Somm Sparks

Ideas (spark) + Passion (fuel) + Discussion (oxygen) = Blazing forward.

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Easier if it’s “In the Past”: A Reflection for December 6

A friend of mine will be hosting a radio show today on CHRW 94.9FM, as part of their 24-hour dedication to the National Day of Remembrance and Action on Violence Against Women, held every December 6th. She and I were talking about the show a few weeks ago, and she asked me if I would be willing to contribute some thoughts about what it was like to teach about the Montreal Polytechnique Massacre of Dec 6, 1989. I thought I’d post them here to commemorate the day, and would be very interested in the thoughts of any fellow teachers who have also had the opportunity to teach about gender equality and/or women’s history:

When I taught high school, I had the privilege of teaching Grade 10 History – the opportunity to teach our province’s youth the History of Canada in the 20th Century. I was not surprised by how much my students already knew about WWI and WWII, although they had been born over fifty years after the latter war ended. These parts of Canada’s history are part of the common collective understanding of our national past, and reinforced yearly through poppies and nationally televised ceremonies. My students did not, however, know almost anything about native history, labour history, immigration history, or women’s history. My experience with teaching many of these topics was similar, but I’ll focus on teaching the history of women, including the events of December 6, 1989 (which, I feel it must be said, hardly any students in this mandatory class hear about, because most history teachers I know seem to ‘run out of time’ in the term to teach anything much past WWII, which is a travesty in and of itself).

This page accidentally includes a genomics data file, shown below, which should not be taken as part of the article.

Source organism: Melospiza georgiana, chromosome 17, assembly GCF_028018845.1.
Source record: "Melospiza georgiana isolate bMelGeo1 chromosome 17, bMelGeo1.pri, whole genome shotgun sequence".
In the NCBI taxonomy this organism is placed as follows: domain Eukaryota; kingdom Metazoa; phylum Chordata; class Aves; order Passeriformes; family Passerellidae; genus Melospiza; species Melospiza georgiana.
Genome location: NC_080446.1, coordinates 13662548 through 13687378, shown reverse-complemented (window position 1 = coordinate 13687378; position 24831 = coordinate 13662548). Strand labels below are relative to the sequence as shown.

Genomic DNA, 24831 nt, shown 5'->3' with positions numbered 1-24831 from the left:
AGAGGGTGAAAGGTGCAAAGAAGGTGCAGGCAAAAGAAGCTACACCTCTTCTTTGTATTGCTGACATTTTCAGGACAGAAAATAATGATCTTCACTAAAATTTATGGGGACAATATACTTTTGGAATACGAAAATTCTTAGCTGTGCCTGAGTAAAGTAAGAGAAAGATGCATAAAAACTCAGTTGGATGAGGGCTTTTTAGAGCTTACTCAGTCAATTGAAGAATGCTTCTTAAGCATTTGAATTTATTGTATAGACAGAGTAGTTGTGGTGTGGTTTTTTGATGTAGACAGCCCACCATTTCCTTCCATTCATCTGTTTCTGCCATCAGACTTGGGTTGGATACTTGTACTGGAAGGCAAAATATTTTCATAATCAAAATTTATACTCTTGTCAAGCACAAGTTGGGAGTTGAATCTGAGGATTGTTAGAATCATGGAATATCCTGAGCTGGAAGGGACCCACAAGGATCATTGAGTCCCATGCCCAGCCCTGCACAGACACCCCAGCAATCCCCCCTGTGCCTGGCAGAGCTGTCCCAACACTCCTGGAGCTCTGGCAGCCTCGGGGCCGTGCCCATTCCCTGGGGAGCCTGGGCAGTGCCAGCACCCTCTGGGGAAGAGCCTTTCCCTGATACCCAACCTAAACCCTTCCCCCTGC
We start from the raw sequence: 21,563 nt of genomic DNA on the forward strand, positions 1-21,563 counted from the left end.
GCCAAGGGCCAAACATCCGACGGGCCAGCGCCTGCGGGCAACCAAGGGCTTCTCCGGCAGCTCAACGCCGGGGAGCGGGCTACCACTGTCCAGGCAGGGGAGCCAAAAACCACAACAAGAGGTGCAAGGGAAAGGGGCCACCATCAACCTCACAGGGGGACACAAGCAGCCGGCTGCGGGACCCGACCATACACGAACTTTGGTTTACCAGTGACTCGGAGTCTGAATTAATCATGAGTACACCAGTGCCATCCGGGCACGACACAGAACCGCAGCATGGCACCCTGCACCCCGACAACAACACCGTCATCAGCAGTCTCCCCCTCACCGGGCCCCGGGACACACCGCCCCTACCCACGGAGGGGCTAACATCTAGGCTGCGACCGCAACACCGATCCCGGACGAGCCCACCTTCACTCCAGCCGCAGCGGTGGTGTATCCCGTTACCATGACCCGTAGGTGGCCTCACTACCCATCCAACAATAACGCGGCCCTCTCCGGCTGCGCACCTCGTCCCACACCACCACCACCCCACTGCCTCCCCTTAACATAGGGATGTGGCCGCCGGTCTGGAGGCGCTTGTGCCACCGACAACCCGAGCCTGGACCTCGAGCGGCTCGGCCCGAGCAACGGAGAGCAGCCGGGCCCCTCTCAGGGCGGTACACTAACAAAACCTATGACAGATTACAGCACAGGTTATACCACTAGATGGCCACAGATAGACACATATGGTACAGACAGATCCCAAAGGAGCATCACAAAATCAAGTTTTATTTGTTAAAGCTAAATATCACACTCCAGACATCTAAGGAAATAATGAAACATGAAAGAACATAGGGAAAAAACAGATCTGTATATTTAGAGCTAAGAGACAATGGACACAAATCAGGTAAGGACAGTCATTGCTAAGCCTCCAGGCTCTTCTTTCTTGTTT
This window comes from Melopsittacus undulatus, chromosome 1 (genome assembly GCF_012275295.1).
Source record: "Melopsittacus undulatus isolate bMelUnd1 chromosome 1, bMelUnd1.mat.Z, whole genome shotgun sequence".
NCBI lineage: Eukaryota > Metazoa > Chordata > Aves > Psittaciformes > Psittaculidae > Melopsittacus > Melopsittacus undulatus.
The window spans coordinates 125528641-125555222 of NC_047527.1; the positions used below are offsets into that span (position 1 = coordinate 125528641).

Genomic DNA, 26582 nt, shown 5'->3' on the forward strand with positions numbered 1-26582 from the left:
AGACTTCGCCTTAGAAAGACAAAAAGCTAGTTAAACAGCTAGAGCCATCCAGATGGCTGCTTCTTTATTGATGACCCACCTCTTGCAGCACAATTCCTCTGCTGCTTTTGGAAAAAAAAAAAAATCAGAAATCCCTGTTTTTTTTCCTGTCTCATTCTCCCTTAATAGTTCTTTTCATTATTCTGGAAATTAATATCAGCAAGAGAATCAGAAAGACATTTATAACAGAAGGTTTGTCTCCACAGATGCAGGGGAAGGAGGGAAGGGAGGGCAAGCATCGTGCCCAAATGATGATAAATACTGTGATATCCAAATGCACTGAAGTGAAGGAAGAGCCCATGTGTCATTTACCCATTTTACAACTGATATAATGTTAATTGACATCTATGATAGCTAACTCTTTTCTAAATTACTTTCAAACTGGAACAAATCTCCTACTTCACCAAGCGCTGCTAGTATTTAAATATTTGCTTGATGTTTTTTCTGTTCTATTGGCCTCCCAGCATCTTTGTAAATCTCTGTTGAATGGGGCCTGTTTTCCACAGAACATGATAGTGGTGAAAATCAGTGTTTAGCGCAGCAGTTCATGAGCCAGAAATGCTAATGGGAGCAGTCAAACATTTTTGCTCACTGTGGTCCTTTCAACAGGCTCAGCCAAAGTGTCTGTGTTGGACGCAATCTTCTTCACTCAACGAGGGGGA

But back to the teaching of women’s history: there seems to be a disturbing, overwhelming understanding amongst the teenage students I have taught that the fight for gender equality is something of the past, something that at least in Canada, finished with 1950s housewives, and that if injustice continues today, it is in ‘other’ places. I wonder if this is partly because the popular version of women’s rights in our culture, when it is brought into the light at all, is depicted by flappers, suffragettes, and occasionally female university students of the 1960s. Look for a more current vibe, and the main references paraded are token ‘role models’ in various fields, which when displayed alone give the impression that the fights have now been won.